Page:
I have met many individuals more concerned for the ability to secure livelihood and to freely express themselves within their spaces of comfort at home or with friends. They couldn’t be bothered with larger issues of systematic injustice or socialisation. Normally in these instances these individuals would have certain provisions of privilege that allow them to be tolerated or accepted within their spaces of engagement. The link between the systematic issues and the individual is often far or difficult to identify but it is important to acknowledge both. Chances are the privileged have access to the social elite that can influence changes in policy. This would allow for marginalised individuals to be seen beyond the limitations of moral virtue, taboo or populism. The same can be achieved through decriminalisation, albeit in law rather than society. Complimentary advocacy work is always useful to ensure visibility, support from allies and encourage more civic action. Although public discourse is variant at a domestic level, the region is certainly experiencing change.

 

Many experts believe the cases in Botswana and Kenya can have a/some ripple effect in the region. I support this if court decisions were to keep the legal status quo as is. However, if decriminalisation were to occur through the courts; there might be backlash and unintended consequences to the lived experiences of the community. Even worse, there could be further regression in the grossly oppressive African nations where replicable efforts would be stifled – regardless of outcomes. One example of this is with the African Commission on Human and People’s Rights; where the Coalition of African Lesbians’ observer status was rescinded due to political pressure from the African Union Heads of State. It highlights how the law or democratic institutions can always be influenced by politics. This is prevalent across the region. Court cases carry the hopes of many seeking resolution or remedy. I see this in the same way that an individual can take out insurance cover for a possible loss. It mitigates the possibility and magnitude of harm but does not take it away. In an ideal world, I can only imagine a scenario where Botswana judges would be able to exchange views with their Kenyan counterparts since there is some time for both to deliver judgements. More practically, I see courts being conscious of their contexts and the political dynamics. Whether they will conform to international law and be progressive is yet to be seen, but a responsibility lies with Human Rights Defenders to ensure the communities they serve and represent are prepared and ready for any of the outcomes.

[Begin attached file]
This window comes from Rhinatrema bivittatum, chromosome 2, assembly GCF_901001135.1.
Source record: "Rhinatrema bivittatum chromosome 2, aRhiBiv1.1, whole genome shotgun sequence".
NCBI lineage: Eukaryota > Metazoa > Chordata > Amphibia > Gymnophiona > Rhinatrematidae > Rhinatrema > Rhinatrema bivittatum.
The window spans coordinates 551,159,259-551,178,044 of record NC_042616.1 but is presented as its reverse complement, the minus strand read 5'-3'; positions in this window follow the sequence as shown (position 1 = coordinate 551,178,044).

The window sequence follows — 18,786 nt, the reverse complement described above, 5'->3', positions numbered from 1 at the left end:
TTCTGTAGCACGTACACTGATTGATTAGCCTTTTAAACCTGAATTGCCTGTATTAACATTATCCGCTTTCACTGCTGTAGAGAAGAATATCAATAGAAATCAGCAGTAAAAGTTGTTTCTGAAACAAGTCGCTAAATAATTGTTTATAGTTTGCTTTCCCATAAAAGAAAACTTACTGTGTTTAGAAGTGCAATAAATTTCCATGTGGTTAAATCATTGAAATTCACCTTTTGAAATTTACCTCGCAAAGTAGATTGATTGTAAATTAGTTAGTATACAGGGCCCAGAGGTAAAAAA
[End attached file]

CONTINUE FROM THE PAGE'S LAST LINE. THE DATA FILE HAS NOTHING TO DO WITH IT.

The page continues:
The communities affected remain the bearers of rights and how they are fulfilled. The uptake, assertion and defence for their rights is far more important than any outcome. Too many lives have been lost and costly sacrifices made. If anyone thinks they are unaffected, or even worse; negatively affected by progressive outcomes of these court petitions, then there is a need for deep reflection. Too many social justice movements have taught us that true liberation and freedoms lie in the inclusion and consideration of all. Africa is at a critical point in the human rights of all people. Corruption, harmful practices and the policing of bodies divert from the co-creation of meaningful solutions that will address our development challenges. Amazing work has been done by many and I am privileged to see first-hand at how great and unwavering Human Rights Defenders continue to fight the many struggles we face. We need to rally behind those who are struggling now, as we will never know who will be next in conflict with the law, state, environment, ideology, economy or majority.

 

Dumi is a human rights defender, feminist and radical researcher. PhD (Law) candidate, Fellow of the Chartered Institute of Management Accountants and independent consultant for state shadow reports, participatory human rights research and grassroots civic action. IG: dumi.activist / www.dumisogatsha.com / gatshadumiso(at)yahoo.com.